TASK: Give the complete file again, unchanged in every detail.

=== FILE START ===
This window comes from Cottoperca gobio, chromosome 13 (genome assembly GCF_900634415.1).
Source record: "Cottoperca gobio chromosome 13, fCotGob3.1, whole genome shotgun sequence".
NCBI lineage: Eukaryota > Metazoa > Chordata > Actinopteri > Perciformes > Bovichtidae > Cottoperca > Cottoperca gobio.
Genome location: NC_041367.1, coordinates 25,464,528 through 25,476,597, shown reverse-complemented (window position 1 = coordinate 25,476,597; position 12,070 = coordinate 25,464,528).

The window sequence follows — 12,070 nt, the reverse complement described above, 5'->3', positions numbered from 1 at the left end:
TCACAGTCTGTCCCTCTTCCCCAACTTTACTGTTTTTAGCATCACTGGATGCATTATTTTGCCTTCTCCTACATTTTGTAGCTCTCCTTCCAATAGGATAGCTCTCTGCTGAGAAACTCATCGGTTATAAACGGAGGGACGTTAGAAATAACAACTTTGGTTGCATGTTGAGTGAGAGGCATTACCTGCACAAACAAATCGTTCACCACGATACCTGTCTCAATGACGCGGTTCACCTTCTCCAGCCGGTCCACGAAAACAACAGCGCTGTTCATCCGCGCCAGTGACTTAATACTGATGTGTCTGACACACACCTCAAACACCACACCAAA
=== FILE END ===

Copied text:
This window comes from Cottoperca gobio, chromosome 13 (genome assembly GCF_900634415.1).
Source record: "Cottoperca gobio chromosome 13, fCotGob3.1, whole genome shotgun sequence".
NCBI lineage: Eukaryota > Metazoa > Chordata > Actinopteri > Perciformes > Bovichtidae > Cottoperca > Cottoperca gobio.
Genome location: NC_041367.1, coordinates 25,464,528 through 25,476,597, shown reverse-complemented (window position 1 = coordinate 25,476,597; position 12,070 = coordinate 25,464,528).

The window sequence follows — 12,070 nt, the reverse complement described above, 5'->3', positions numbered from 1 at the left end:
TCACAGTCTGTCCCTCTTCCCCAACTTTACTGTTTTTAGCATCACTGGATGCATTATTTTGCCTTCTCCTACATTTTGTAGCTCTCCTTCCAATAGGATAGCTCTCTGCTGAGAAACTCATCGGTTATAAACGGAGGGACGTTAGAAATAACAACTTTGGTTGCATGTTGAGTGAGAGGCATTACCTGCACAAACAAATCGTTCACCACGATACCTGTCTCAATGACGCGGTTCACCTTCTCCAGCCGGTCCACGAAAACAACAGCGCTGTTCATCCGCGCCAGTGACTTAATACTGATGTGTCTGACACACACCTCAAACACCACACCAAA